I forgot to take care of this the other day, but for those who missed it, the space shuttle Atlantis came in for a smooth landing in Florida … the finale of space shuttle mision 135 … the very last for the fleet of shuttles.
The first shuttle flight I remember vividly in April 1981 …I was in band, and we were starting to learn a new piece called Starship One by Jay Chattaway (who would by coincidence go on to be one of the primary composers for Star Trek: The Next Generation a few years later. I remember the band director talking about how coincidental it was.
I have been a psace enthusiast for a long time, and while there were some Apollo missions still going when I was younger, this was the first manned space travel that I would remember, not to mention the very real science fiction idea that we were going to start using reusable spacecraft.
I also recall that one of the key plans for the shuttle was in construction of an orbital space station … it took a few decades, but the shuttle was critical in building ISS. I recall my good friend Tom being live in studio as the space expert for WILL-TV in Champaign when the shuttle was used to repair the Hubble Space Telescope … I can only imagine if the telescope had been launched with its problems, and no practical mechanism was in place to fix it.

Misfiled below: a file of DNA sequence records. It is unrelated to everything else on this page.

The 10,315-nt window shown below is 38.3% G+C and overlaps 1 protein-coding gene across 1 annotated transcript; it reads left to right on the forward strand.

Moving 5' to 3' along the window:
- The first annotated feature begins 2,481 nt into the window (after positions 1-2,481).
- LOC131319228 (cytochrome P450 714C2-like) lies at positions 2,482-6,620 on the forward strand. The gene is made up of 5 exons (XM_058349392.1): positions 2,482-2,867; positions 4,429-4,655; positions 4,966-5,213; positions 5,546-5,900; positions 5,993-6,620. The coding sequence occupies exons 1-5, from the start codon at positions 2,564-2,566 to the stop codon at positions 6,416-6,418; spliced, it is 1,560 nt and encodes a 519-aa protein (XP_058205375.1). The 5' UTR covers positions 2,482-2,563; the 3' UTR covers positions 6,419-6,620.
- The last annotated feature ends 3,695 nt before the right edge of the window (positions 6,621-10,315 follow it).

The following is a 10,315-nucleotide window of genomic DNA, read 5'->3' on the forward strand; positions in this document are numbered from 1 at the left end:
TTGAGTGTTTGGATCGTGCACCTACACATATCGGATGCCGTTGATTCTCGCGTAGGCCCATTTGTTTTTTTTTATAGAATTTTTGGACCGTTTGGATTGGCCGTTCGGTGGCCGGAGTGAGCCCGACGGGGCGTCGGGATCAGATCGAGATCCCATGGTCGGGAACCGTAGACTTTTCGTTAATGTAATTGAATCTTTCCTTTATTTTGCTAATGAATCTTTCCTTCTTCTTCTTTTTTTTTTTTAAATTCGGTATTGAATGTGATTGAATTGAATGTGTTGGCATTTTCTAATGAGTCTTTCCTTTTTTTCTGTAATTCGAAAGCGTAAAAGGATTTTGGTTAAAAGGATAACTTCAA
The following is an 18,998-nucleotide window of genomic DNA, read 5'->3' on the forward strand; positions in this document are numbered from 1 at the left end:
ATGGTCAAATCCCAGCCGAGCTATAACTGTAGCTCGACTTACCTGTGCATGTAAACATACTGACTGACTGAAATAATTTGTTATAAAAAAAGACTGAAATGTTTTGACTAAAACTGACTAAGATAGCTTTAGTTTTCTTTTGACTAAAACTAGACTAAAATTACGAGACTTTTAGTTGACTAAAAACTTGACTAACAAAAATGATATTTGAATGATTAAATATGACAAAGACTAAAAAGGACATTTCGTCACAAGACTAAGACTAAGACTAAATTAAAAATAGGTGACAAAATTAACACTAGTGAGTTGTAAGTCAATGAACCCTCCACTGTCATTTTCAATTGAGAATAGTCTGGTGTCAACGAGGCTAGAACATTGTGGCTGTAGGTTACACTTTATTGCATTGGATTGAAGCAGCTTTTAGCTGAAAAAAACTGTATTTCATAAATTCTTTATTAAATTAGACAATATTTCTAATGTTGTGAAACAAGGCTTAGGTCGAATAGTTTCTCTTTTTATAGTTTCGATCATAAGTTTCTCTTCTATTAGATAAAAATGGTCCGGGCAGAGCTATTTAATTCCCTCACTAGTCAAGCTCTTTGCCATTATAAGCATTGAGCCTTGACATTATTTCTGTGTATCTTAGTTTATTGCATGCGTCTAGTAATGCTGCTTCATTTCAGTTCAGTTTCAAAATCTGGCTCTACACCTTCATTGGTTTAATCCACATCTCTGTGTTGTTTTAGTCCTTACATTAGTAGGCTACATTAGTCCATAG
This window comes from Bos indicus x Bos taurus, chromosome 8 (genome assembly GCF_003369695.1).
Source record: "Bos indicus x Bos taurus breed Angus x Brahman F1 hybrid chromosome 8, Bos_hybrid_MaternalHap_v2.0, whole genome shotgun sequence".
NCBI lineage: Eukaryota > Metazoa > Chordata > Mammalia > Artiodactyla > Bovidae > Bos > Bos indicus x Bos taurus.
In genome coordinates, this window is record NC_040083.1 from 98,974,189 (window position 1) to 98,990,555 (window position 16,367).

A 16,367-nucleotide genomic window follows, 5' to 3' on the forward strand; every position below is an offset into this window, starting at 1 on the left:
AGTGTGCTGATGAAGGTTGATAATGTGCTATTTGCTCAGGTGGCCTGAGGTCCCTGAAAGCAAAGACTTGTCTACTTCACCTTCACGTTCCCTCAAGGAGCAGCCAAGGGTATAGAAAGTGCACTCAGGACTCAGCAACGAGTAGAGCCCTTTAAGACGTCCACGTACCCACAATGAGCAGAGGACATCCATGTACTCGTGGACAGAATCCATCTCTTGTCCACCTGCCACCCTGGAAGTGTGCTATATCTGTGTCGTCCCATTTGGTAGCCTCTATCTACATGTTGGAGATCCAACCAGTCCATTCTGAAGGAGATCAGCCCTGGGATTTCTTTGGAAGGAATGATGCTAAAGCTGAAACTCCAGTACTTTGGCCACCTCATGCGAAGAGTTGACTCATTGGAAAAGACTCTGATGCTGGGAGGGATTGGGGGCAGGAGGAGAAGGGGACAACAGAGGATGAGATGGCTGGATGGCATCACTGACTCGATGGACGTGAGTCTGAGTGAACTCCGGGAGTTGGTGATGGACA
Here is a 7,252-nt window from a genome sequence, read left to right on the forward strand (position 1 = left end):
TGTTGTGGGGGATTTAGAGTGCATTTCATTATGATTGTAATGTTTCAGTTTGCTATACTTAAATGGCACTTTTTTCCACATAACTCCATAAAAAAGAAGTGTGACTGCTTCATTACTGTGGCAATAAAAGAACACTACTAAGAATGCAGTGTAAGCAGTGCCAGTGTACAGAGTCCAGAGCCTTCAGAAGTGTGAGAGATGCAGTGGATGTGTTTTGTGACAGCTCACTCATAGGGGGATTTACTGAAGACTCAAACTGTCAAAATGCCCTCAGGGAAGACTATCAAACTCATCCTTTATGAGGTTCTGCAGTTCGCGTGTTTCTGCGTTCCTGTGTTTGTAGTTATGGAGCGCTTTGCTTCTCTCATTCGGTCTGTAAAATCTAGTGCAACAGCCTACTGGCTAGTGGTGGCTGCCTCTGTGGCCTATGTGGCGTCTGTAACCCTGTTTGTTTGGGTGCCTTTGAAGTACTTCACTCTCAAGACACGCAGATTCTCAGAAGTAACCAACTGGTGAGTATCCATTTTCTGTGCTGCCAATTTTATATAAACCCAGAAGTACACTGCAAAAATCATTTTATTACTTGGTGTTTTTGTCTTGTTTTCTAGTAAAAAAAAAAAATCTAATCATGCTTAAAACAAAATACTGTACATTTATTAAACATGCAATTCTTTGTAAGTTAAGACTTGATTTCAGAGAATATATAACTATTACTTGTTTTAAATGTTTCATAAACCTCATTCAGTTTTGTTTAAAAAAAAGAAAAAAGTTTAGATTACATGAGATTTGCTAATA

However … it is hard to believe that Richard Nixon approved the plans for the shuttle. Here we are in 2011, and the shuttle which was state of the art in 1981 was actually approved in the early 70s from plans that were first drawn up in the late 1960s. It has been an amazing work horse, but it’s time has come.
Amazingly, most Americans in recent polls want America to maintain leadership in space exploration …. of course they don’t want to pay for it. It looks to me that the next major step in space will not be a government led affair.
Nontheless, for a moment, we can look back with great nostalgia at what I think has been a successful step forward in the history of technology and exploration.